Friday, May 11, 2012

Can Anyone Even TRY to Write a Biography Worth of Hoover's Insanity?

I love graphic novels. I think that they’re a fantastic medium to explore a multitude of topics. Sadly, besides memoirs, there are very few nonfiction graphic novels (I am aware of the contradiction in that statement). So when I stumbled upon Rick Geary’s graphic biographies, I felt like the graphic novel deities had granted my wish. Sadly, I don’t think that this series is all that it’s cracked up to be. In fact, I would stick to his series on Victorian era murders.

I am not going to rely the entire biography of J. Edgar Hoover here. If you’re interested in his life, go see the new movie or Google it. Instead, this review is going to focus on this specific biography. Like Geary’s work in his other series, his graphics are used to illustrate the very dry text that he supplies. In fact, the book reads more like a timeline than an enthralling biography. At just about 100 pages, there really isn’t enough room to really delve into the conflicting aspects of Hoover’s character.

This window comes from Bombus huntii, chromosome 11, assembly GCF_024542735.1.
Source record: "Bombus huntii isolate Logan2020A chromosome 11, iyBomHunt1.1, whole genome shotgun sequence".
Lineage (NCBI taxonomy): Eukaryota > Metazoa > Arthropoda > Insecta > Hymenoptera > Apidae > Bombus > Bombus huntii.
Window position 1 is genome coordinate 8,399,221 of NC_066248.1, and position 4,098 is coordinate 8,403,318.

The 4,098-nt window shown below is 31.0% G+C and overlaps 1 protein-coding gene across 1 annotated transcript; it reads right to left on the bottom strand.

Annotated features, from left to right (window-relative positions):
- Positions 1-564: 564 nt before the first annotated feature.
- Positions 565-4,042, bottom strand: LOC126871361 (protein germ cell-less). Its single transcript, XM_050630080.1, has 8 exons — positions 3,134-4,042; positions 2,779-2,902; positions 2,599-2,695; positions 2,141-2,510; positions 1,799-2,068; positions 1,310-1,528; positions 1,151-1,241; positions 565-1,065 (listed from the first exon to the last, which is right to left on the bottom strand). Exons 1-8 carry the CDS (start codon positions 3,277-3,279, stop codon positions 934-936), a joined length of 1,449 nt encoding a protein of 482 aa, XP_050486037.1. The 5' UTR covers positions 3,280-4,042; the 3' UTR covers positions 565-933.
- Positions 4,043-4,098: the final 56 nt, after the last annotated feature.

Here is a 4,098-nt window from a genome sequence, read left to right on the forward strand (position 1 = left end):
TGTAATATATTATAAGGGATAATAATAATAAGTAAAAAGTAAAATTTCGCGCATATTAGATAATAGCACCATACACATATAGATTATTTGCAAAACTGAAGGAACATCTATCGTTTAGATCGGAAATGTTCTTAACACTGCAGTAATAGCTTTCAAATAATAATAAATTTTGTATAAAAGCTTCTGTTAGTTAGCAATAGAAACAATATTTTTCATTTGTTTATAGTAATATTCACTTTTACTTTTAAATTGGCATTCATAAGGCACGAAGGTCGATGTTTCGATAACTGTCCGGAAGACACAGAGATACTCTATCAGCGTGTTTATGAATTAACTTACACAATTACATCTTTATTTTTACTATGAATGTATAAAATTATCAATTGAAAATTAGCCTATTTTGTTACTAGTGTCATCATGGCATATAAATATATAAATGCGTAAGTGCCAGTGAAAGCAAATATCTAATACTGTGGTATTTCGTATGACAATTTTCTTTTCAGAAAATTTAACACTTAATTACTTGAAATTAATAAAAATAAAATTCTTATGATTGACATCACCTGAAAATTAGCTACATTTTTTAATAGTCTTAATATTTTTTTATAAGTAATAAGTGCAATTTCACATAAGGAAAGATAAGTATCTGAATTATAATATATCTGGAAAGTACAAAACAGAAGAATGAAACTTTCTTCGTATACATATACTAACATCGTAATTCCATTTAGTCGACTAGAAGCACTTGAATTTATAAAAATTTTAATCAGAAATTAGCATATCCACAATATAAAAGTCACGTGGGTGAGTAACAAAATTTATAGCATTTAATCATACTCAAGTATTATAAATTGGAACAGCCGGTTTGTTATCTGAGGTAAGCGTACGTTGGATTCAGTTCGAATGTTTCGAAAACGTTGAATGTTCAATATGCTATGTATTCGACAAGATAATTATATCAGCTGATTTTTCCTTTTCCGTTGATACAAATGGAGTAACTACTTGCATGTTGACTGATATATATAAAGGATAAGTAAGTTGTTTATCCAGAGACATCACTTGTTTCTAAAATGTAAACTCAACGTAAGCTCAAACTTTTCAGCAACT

Hoover in 1959. Courtesy of the FBI

Personally, I had never read anything about Hoover so I was hoping to learn a great deal from this book. Unfortunately, the facts came at me rapid fire and I had difficulty remembering them once I closed the book. That being said, I think that people who are familiar with his life may enjoy this book as a refresher. The graphics are typical Geary but they somehow lose their charm in this book. Of course this is not a comment on all of his graphic biographies (though I took a stab at the issue on Trotsky and couldn’t get through it). For me, I’m going to stick with his previous series instead!

Similar Reads (but better): The Victorian Murder Series by Geary

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